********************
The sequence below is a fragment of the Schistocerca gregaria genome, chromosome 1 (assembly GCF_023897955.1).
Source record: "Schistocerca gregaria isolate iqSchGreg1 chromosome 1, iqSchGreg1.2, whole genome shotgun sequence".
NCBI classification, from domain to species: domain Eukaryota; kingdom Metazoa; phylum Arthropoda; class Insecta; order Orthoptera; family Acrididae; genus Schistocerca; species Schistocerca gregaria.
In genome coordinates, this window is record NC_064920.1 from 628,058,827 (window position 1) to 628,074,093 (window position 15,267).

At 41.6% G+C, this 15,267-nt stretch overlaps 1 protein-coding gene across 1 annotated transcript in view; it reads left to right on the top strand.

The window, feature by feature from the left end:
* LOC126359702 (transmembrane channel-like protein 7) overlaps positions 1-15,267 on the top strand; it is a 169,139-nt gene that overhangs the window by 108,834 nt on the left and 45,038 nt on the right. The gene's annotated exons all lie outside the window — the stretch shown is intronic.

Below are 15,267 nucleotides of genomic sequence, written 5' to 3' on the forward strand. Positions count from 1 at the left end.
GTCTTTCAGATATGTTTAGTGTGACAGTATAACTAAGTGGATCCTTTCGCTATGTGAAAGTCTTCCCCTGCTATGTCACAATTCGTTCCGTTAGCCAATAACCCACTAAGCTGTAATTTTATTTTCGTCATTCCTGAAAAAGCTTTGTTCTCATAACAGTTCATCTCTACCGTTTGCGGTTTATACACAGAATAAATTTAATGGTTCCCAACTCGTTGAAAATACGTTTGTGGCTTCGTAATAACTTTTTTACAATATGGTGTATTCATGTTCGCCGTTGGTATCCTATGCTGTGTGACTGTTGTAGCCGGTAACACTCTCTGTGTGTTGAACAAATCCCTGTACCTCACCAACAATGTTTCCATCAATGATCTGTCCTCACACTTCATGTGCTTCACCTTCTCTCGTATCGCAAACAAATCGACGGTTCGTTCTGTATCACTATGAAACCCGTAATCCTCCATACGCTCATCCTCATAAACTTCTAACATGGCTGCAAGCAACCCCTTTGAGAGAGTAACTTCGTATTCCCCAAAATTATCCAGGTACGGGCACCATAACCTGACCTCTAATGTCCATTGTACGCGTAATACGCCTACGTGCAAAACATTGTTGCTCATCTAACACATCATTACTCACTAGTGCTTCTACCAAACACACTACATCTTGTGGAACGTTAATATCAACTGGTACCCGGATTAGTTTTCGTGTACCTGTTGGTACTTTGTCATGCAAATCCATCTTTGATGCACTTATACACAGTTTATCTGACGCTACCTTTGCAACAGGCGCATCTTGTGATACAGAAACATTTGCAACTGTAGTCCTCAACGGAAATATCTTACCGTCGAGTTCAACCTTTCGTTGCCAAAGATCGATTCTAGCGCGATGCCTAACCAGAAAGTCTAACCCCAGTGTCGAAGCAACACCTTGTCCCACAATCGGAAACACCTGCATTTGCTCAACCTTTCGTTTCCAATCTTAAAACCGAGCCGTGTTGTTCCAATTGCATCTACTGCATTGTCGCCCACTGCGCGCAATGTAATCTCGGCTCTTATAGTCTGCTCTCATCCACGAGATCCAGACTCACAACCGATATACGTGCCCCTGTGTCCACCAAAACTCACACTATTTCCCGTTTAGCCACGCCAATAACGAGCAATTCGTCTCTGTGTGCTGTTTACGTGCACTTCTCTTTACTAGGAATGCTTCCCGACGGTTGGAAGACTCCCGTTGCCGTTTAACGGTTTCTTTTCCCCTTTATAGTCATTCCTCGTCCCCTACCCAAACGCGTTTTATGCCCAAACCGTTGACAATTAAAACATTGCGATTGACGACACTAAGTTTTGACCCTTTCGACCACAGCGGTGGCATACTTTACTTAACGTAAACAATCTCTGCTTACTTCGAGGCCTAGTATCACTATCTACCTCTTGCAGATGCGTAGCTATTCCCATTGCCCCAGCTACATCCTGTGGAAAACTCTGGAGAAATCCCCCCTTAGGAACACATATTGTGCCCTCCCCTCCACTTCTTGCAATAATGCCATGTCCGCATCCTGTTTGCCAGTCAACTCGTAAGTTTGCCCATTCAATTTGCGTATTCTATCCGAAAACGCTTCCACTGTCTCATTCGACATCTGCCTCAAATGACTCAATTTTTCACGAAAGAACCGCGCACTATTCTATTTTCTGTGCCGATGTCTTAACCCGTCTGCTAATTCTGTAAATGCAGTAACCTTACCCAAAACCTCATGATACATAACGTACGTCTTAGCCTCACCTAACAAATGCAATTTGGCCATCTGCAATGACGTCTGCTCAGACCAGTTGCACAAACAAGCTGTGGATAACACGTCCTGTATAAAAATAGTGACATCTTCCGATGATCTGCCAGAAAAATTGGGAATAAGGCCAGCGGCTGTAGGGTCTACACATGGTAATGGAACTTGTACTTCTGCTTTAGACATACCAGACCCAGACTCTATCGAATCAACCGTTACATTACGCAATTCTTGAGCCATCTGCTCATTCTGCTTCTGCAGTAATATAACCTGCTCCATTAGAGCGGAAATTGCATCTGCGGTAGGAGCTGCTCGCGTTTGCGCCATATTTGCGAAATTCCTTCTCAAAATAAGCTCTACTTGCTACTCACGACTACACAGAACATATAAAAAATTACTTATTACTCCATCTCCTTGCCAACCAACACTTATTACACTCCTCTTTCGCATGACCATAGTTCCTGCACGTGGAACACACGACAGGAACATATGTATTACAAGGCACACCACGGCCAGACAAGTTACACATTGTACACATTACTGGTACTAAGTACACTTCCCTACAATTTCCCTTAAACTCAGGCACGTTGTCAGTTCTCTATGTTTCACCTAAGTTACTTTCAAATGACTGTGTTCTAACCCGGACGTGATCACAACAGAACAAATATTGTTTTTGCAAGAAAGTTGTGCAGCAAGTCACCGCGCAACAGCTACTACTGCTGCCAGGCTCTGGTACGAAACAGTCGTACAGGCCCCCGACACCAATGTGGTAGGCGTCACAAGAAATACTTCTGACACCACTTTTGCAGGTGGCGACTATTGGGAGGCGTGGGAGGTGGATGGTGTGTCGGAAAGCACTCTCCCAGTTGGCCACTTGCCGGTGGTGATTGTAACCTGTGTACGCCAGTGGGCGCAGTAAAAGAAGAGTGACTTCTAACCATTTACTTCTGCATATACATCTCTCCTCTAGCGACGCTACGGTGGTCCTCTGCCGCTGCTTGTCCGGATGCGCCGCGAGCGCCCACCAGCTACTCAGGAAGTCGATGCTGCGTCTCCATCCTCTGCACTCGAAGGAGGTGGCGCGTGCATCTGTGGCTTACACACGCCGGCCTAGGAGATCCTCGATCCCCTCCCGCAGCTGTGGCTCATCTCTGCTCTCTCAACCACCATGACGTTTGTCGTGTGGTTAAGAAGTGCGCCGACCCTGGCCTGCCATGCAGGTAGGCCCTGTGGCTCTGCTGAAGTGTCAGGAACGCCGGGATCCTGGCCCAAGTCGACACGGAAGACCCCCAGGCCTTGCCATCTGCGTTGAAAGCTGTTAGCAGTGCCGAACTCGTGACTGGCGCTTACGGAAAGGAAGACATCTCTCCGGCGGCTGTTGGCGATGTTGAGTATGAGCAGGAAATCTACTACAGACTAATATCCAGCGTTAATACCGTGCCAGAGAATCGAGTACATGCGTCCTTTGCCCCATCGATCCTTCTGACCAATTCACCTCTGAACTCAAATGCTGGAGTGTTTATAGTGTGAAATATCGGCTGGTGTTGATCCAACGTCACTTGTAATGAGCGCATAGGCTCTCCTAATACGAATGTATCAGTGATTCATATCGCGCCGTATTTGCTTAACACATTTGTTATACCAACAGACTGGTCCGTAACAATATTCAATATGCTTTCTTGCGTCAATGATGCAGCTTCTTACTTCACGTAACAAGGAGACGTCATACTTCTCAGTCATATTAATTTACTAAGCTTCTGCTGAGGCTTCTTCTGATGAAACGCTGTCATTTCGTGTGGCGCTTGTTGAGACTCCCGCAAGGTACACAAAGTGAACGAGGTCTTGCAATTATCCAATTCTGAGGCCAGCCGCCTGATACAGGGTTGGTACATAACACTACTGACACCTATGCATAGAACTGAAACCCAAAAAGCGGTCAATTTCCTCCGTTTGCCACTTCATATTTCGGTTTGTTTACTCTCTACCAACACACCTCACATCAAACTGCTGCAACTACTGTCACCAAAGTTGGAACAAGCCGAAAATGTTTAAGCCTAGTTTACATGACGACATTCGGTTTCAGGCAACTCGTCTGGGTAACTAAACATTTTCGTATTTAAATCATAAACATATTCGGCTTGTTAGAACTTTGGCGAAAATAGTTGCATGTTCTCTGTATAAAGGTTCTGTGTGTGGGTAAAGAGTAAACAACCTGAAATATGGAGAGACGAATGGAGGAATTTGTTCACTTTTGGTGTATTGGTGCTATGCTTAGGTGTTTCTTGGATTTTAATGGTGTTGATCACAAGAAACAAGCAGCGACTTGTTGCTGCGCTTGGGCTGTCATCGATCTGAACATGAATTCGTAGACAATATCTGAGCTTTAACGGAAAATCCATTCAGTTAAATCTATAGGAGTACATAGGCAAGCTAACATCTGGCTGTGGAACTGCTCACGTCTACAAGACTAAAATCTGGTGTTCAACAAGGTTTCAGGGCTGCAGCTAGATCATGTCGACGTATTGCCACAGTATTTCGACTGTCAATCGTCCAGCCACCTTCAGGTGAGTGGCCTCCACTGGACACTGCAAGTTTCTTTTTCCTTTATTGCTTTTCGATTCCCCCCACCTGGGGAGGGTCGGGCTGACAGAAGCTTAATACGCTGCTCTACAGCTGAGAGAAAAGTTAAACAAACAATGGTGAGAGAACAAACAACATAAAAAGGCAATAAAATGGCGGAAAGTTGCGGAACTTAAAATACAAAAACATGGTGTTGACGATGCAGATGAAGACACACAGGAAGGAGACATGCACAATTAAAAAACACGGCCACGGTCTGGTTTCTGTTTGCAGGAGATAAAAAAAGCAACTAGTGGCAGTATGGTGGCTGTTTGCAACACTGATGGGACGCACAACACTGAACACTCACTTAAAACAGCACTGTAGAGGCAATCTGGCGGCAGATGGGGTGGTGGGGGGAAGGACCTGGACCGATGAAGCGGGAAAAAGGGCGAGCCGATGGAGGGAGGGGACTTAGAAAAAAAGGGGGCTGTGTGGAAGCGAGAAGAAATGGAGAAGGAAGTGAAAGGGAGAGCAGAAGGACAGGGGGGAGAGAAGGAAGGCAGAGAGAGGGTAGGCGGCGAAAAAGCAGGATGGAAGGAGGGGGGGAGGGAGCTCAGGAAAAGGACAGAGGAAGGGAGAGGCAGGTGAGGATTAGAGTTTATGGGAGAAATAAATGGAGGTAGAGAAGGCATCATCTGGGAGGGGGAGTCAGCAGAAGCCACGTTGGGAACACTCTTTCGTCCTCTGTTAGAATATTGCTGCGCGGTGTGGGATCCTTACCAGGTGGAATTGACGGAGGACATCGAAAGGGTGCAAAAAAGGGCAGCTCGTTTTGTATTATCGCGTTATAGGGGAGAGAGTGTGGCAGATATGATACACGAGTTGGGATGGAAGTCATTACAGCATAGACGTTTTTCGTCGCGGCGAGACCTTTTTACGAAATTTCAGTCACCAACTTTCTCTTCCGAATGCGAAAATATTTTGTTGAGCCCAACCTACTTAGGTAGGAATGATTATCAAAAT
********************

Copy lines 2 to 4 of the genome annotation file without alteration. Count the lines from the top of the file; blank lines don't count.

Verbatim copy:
Source record: "Schistocerca gregaria isolate iqSchGreg1 chromosome 1, iqSchGreg1.2, whole genome shotgun sequence".
NCBI classification, from domain to species: domain Eukaryota; kingdom Metazoa; phylum Arthropoda; class Insecta; order Orthoptera; family Acrididae; genus Schistocerca; species Schistocerca gregaria.
In genome coordinates, this window is record NC_064920.1 from 628,058,827 (window position 1) to 628,074,093 (window position 15,267).